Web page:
For the additive white noise channel, it can be shown that matched filtering maximizes SNR; and for constant illumination, the "transmitting pulse filter" is a rectangle, and the match to that is a rectangular weighting, i.e. an average, too.
The idea is simply that you "my signal is a vector; multiplication / convolution then becomes a dot product. Cauchy-Schwarz Inequality gives me an upper bound for the norm of signal·receive window / filter, and I reach that when what I do at the receiving end is a linear multiple of what I do at the transmitting end".
For unknown spectral distributions, you'd try to find a filter on the receiving end of things that is as orthogonal as possible to the spectrum of the noise. You'd need to estimate that first, though! Devise some calibration method; but, really, when you're observing the same spot for long enough, maybe just look at the spectrum and ignore the constant value?
Assuming you have some non-white noise, you can "abuse" techniques from the world of spread-spectrum communications design. Imagine the following:
You can modulate the intensity of your light source to two values, a and b, over time. Imagine sending a pseudo-random sequence consisting of times when you send the higher intensity, and of the lower intensity:
a ---- -------- ----
b ---- ----
At the receiver, the first thing you do is simply subtract the average of the received signal intensity; that way, what you receive becomes:
c ---- -------- ----
-c ---- ----
Now, that's a very simple spread spectrum signal (in fact, DSSS), and it's almost certain that its spectral properties are pretty different from these of noise.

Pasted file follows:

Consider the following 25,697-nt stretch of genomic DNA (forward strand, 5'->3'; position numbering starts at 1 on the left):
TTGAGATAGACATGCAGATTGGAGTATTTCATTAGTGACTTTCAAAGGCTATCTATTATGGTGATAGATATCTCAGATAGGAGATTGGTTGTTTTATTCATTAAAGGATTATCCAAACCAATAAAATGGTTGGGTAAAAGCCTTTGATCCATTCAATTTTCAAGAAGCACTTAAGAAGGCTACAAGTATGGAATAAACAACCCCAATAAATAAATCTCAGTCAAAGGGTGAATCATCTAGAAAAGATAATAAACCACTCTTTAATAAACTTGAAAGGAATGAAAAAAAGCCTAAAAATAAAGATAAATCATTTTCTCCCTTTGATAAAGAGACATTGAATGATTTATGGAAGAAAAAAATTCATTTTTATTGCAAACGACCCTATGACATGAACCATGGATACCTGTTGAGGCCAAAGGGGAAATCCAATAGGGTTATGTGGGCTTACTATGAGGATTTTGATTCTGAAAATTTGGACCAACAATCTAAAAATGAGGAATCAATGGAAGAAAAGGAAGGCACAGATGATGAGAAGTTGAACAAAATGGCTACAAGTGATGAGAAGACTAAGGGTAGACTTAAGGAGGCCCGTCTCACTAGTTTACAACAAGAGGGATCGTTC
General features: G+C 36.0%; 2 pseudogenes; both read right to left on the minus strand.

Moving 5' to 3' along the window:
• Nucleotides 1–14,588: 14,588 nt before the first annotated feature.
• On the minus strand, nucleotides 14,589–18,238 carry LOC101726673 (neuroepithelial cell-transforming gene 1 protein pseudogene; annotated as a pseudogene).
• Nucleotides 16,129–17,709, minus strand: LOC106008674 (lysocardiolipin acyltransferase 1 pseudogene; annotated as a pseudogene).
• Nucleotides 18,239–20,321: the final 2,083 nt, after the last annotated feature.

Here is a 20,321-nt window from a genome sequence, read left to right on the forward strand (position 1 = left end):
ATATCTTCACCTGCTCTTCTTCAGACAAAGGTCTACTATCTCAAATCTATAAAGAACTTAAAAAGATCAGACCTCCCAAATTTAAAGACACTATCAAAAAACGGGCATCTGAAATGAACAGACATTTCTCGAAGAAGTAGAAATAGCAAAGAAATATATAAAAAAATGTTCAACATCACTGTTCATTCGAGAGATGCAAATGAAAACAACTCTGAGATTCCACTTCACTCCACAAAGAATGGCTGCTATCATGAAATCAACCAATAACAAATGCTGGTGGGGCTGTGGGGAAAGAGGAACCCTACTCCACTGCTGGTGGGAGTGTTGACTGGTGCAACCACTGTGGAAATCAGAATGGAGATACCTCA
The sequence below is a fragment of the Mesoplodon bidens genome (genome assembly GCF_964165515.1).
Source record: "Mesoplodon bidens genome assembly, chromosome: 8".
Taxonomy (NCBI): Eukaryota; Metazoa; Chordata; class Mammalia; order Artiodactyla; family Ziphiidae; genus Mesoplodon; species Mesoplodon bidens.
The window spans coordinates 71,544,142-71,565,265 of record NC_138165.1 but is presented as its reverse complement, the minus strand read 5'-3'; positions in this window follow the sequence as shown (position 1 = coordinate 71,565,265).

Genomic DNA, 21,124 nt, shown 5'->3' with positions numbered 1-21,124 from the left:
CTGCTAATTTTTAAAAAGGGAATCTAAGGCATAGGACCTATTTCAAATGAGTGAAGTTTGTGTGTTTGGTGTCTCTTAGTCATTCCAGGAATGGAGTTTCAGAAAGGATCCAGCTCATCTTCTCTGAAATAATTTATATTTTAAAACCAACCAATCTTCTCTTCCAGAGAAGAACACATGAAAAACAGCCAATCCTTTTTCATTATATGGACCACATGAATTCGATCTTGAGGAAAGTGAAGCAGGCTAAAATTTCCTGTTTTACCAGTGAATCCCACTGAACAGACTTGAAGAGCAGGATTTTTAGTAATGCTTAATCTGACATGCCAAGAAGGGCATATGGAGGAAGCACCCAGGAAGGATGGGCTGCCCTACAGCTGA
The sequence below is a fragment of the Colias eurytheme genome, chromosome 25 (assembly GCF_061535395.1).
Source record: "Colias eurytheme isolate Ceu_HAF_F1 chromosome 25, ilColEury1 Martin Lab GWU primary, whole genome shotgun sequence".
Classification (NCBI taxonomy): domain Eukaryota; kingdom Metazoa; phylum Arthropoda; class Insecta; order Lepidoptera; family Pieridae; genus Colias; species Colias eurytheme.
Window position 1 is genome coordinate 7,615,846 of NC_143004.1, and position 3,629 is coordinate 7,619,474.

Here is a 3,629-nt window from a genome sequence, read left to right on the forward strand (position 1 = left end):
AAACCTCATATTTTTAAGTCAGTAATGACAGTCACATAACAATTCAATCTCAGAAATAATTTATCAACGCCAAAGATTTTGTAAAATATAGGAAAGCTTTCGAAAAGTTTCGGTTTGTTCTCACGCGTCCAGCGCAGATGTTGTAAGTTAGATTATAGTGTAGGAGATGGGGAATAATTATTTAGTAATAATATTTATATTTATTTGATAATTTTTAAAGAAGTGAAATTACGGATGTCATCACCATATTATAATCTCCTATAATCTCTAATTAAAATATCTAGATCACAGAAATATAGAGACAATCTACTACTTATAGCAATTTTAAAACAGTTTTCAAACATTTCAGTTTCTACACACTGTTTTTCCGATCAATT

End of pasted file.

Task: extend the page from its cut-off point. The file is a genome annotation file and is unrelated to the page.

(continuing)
Now, you just correlate with the high-low sequence that you've sent, considering "high" a "1", and "low" a "-1". When you shift that "+1 -1 +1 +1 -1 +1" sequence correctly, you'll see that by point-wise multiplication between "c -c +c +c -c +c" (which you received), you get a very high amplitude: 1·c + (-1)·(-c) + 1·c + 1·c + (-1)·(c) + 1·c = 6c . In reality, you use lengths much higher than 6!
You still get the same gain as when averaging white noise over a length of $N=6$, but for low-frequency-heavy noise distributions, you'd get noise suppression, too. (you buy that by getting less noise suppression at higher frequencies! No such thing as a free lunch; but you might want to do that, because you might have other light sources in your room – for example, 100 Hz modulating room light, which you can eliminate efficiently).
A bit of general commentary:
That averaging gives you the gain you state depends on the assumption that noise is uncorrelated with signal! In general, that's not the case for you: The energy of noise is very much dependent on current forward current in a semiconductor junction; that's kind of a bummer. What the spread-spectrum approach does is in fact a bit of noise shaping, and it might well suppress a bit of the harmonics that nonlinearity introduces, but I'm not expert enough in photonics to tell you how severe these nonlinearities are.
Also, I don't know the reflectivity of what you're measuring. Just be warned that white LEDs aren't really white: they consist of multiple light sources that generate different wavelengths; same goes for your photo sensors: They aren't uniformly sensitive to all wavelengths. If you haven't already, calibrate your sensor with a color proof sheet!